Albrecht Dürer, ‘The Virgin and Child crowned by one Angel (B. 37; M., Holl. 41; S.M.S. 92)’, 1520, Christie's Old Masters

Engraving, 1520, without watermark, a very good, warm Meder a impression, with thread margins, a short, very skilfully repaired tear at the upper sheet edge at centre, otherwise in very good condition.

As the final essay on the theme of the Madonna and Child, the present work is a summary of many of the earlier versions. Having found a solution for the lighting of the scene, Dürer reintroduces the crowning angel, the landscape in the distance and even the little songbird, reinstating the symbolic richness and detail of the earlier Madonnas whilst maintaining the monumental quality of more recent works.

About Albrecht Dürer

Considered one of the foremost artists of the Renaissance period, Albrecht Dürer’s extensive work in printmaking transformed the categorization of the medium from craft to fine art. Often depicting religious subjects, Dürer’s woodcuts and engravings demonstrated unprecedented technical skill, tonal variation, and compositional sophistication. Dürer theorized extensively on linear perspective and anatomical proportion, concerns that were articulated in a vast body of written work as well as in his paintings and prints. Dürer’s skill earned him the role of court artist for Holy Roman Emperors Maximilian I and Charles V, under whom he created a number of paintings and altarpieces. Dürer’s series of self-portraits, created throughout his career, represent some of his most iconic works.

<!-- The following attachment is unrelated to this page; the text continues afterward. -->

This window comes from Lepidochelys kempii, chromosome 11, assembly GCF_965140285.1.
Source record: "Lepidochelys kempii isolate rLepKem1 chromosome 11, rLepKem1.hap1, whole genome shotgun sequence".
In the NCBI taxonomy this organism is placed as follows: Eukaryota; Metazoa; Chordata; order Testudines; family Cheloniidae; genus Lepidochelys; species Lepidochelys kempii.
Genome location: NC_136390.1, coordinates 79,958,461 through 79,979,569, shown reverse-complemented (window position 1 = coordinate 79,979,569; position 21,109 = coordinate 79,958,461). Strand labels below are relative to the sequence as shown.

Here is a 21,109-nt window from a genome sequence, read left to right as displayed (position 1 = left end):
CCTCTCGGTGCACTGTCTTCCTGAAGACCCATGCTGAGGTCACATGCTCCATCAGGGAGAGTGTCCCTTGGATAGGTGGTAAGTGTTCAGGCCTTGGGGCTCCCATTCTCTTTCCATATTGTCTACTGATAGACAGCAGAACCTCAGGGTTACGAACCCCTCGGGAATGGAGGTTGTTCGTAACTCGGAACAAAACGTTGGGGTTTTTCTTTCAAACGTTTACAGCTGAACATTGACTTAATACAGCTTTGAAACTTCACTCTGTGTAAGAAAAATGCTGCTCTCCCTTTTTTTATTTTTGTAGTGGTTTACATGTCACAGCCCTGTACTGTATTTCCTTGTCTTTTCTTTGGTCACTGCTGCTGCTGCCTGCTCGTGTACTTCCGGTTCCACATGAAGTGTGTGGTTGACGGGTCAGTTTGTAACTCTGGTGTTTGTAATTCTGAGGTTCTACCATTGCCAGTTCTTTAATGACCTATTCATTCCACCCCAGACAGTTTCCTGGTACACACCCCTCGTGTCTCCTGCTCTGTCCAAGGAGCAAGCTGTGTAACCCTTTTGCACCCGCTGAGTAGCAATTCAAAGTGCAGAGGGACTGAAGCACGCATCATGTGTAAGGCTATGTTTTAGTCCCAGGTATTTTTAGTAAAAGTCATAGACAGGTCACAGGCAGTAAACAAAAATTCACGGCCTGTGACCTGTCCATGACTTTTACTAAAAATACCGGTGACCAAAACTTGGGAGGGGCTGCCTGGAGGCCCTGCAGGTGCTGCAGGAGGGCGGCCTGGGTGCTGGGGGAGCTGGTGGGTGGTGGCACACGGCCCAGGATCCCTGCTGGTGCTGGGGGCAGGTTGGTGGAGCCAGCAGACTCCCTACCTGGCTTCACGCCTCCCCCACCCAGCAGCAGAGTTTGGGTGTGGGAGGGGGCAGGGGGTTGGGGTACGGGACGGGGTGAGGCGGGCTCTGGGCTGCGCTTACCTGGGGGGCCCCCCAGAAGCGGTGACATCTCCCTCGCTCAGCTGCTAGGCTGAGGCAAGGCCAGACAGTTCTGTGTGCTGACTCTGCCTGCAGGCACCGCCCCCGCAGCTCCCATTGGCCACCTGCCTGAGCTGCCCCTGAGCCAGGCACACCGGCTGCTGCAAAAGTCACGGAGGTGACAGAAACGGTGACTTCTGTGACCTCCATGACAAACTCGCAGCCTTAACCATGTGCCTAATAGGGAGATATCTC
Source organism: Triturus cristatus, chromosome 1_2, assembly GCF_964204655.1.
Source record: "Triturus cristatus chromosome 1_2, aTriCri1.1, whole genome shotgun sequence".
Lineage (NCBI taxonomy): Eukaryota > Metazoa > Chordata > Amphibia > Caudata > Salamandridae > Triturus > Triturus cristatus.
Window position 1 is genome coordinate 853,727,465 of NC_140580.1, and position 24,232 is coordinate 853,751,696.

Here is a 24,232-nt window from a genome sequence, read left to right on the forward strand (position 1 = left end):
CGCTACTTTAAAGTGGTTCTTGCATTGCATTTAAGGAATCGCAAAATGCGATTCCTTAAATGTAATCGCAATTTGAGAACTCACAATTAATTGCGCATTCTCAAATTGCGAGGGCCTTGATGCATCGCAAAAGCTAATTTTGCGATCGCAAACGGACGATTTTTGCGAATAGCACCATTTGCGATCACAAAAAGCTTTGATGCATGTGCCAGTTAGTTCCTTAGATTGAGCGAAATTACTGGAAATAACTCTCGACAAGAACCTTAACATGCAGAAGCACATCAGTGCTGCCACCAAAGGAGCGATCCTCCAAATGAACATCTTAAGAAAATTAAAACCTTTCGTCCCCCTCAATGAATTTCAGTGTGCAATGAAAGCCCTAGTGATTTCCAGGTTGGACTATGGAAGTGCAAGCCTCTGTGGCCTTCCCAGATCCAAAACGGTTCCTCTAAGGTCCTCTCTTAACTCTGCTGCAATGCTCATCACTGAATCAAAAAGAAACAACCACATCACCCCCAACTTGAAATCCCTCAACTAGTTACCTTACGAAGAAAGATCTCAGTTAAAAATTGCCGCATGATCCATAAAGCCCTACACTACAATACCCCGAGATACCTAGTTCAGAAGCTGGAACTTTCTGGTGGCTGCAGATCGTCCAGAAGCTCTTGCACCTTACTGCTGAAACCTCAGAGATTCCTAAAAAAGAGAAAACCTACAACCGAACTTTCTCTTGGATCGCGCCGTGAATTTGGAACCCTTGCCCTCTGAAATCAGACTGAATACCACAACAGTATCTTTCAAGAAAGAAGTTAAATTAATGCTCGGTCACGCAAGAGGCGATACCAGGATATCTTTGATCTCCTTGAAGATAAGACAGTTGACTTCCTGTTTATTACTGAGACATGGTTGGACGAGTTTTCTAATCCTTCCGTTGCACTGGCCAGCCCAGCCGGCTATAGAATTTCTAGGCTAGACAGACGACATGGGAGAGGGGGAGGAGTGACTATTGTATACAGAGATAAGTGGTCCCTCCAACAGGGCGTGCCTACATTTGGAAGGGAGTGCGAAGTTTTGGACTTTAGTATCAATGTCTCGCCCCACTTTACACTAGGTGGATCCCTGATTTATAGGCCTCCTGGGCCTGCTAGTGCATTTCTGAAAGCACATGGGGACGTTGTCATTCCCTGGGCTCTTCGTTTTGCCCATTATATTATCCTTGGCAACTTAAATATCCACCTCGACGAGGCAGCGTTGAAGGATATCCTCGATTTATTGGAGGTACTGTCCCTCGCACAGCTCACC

German, 1471-1528, Nuremberg, Germany, based in Nuremberg, Germany